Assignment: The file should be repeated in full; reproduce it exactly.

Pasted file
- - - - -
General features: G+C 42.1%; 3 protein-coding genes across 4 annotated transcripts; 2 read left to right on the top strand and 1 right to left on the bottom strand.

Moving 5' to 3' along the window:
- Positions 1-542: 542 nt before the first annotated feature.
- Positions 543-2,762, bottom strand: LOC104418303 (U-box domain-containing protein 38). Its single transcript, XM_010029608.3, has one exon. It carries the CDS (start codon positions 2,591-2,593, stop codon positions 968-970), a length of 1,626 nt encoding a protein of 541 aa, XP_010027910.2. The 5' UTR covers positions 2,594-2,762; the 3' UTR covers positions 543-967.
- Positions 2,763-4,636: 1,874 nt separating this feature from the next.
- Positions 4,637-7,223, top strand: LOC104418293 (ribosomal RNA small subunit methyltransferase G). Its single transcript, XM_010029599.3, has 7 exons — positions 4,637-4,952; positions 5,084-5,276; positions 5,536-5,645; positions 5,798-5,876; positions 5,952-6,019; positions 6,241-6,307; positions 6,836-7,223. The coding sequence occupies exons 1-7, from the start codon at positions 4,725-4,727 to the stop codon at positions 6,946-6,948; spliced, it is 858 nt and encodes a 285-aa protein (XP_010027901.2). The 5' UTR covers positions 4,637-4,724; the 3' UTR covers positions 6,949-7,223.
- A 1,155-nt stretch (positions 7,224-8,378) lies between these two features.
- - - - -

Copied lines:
General features: G+C 42.1%; 3 protein-coding genes across 4 annotated transcripts; 2 read left to right on the top strand and 1 right to left on the bottom strand.

Moving 5' to 3' along the window:
- Positions 1-542: 542 nt before the first annotated feature.
- Positions 543-2,762, bottom strand: LOC104418303 (U-box domain-containing protein 38). Its single transcript, XM_010029608.3, has one exon. It carries the CDS (start codon positions 2,591-2,593, stop codon positions 968-970), a length of 1,626 nt encoding a protein of 541 aa, XP_010027910.2. The 5' UTR covers positions 2,594-2,762; the 3' UTR covers positions 543-967.
- Positions 2,763-4,636: 1,874 nt separating this feature from the next.
- Positions 4,637-7,223, top strand: LOC104418293 (ribosomal RNA small subunit methyltransferase G). Its single transcript, XM_010029599.3, has 7 exons — positions 4,637-4,952; positions 5,084-5,276; positions 5,536-5,645; positions 5,798-5,876; positions 5,952-6,019; positions 6,241-6,307; positions 6,836-7,223. The coding sequence occupies exons 1-7, from the start codon at positions 4,725-4,727 to the stop codon at positions 6,946-6,948; spliced, it is 858 nt and encodes a 285-aa protein (XP_010027901.2). The 5' UTR covers positions 4,637-4,724; the 3' UTR covers positions 6,949-7,223.
- A 1,155-nt stretch (positions 7,224-8,378) lies between these two features.